Metropolitan News-Enterprise


Tuesday, March 20, 2012


Page 1


S.C. Upholds Death Sentence in Orange County Robbery-Murder




The California Supreme Court yesterday upheld the death sentence for a man convicted of a 1991 robbery-murder that took place outside a Tustin bank.

Justice Kathryn M. Werdegar, writing for a unanimous court, said John Clyde Abel failed to demonstrate prejudicial error at his 1997 trial or sentencing in Orange Superior Court.

Abel has numerous robbery convictions and was already serving a federal sentence of more than 53 years, and a state sentence of more than 44 years, when he received the death sentence for the 1991 killing of Armando Miller. Miller, 26, worked at his family’s market, and would regularly withdraw thousands of dollars from the bank so that the business could cash checks for its customers.

The $20,000 he had withdrawn just before being shot was never recovered. Abel was linked to the crime by eyewitness testimony, as well as a claim by a former girlfriend whom he had participated in a number of other robberies with that he had admitted the murder to her.

Murder Denied

Abel denied the murder, both at trial and at his sentencing by Judge Robert Fitzgerald. He claimed his former partner-in-crime, Lorraine Ripple, was crazy and that she had fabricated the alleged confession because he became involved with another woman. The defense argued that the eyewitnesses were mistaken.

On appeal, the defense claimed that a number of remarks by Fitzgerald before and during the trial suggested a bias against the defense.

Among those was a comment at a pretrial hearing regarding the extent to which the defendant would be restrained during the trial. When the judge noted that Abel—who has been incarcerated for most of the past 50 years—had an escape conviction, the defense suggested that at the age of 53, it was hardly likely Abel would bolt from the courtroom.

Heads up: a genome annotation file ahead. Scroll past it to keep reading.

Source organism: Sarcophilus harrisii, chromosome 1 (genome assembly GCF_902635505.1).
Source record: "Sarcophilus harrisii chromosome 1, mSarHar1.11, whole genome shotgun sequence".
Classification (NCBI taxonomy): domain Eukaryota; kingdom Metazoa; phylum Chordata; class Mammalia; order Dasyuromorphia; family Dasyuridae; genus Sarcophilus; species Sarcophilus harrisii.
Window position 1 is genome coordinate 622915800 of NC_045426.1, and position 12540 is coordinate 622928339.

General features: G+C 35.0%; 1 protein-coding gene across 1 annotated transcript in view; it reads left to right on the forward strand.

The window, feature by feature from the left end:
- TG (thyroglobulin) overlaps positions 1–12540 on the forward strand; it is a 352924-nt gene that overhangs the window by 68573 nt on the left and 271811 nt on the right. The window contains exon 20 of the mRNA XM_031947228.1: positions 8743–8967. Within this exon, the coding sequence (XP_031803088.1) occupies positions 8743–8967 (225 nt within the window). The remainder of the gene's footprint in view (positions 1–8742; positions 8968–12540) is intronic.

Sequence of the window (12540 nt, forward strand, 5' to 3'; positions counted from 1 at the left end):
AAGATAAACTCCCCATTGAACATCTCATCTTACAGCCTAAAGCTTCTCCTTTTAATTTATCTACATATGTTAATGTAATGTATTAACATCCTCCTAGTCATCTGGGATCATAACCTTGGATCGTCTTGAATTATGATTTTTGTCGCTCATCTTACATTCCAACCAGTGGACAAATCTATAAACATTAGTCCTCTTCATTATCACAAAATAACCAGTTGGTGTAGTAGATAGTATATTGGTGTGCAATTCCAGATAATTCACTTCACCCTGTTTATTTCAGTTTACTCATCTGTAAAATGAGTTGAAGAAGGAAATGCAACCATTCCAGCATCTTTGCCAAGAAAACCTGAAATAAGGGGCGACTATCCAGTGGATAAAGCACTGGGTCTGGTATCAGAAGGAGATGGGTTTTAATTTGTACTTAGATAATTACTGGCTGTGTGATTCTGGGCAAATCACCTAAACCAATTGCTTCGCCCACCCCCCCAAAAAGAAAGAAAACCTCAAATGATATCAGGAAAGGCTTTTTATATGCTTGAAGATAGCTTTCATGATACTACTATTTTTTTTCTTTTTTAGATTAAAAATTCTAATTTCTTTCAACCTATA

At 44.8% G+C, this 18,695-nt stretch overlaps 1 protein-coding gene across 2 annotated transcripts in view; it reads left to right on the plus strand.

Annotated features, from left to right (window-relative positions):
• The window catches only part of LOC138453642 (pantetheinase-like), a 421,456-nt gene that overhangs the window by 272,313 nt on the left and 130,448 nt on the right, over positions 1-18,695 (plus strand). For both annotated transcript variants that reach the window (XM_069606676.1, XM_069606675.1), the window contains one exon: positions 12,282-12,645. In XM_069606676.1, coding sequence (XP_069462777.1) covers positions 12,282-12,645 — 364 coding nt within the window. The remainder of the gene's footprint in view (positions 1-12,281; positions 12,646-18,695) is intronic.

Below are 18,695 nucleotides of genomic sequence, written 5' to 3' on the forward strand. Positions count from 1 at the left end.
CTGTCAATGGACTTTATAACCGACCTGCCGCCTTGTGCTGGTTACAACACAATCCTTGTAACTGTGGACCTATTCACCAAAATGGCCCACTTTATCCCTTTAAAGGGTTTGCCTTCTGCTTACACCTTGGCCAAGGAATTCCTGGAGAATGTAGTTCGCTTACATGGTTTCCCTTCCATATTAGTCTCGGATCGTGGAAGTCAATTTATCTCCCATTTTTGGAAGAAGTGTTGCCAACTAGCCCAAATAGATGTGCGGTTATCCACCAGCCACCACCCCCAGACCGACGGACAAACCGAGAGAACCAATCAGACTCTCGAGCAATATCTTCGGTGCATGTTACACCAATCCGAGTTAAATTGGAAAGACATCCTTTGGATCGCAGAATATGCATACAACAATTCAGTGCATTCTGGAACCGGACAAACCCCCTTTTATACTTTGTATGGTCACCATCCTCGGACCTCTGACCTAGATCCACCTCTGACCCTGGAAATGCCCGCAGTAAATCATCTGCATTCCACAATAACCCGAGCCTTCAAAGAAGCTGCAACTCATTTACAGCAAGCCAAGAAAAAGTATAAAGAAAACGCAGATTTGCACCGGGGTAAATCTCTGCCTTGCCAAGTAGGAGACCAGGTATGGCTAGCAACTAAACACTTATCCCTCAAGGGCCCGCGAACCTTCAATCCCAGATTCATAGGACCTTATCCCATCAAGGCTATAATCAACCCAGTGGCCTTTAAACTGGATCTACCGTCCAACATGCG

Fitzgerald responded:

“You know, I’m 61 and I’m going to outlive both of my bailiffs, so 53 doesn’t impress me at all.  Poor old gentleman.  Am I supposed to feel sorry for him?”

Defense Objection

The defense also objected that during the trial, after the prosecutor objecting during defense attorney Ed Freeman’s argument that counsel had asserted a fact for which there was no support in the evidence, Fitzgerald disparaged Freeman by saying:

“[I]f either side’s attorney intentionally misrepresents any fact during the course of the trial, including their argument, of course, and you think they’re lying to you, you can disregard their whole argument if you want to.”

The first remark, Werdegar said, like a comment during trial that if jurors spoke about the case “we have to have you shot, or some other reasonable form of punishment,” exhibited Fitzgerald’s “judicial style,” which has been commented on in other opinions, but did not display bias against the defense.

As for the comment regarding misrepresentation, the justice acknowledged that it “was inappropriate and potentially prejudicial,” but said that it “could not have had any effect on the jury’s verdict,” because the judge later assured the jurors that he knew the lawyers for both sides to be honorable and ethical, and told them not to draw any conclusions about the evidence from his remarks.

The case is People v. Abel, 12 S.O.S. 1270.


Copyright 2012, Metropolitan News Company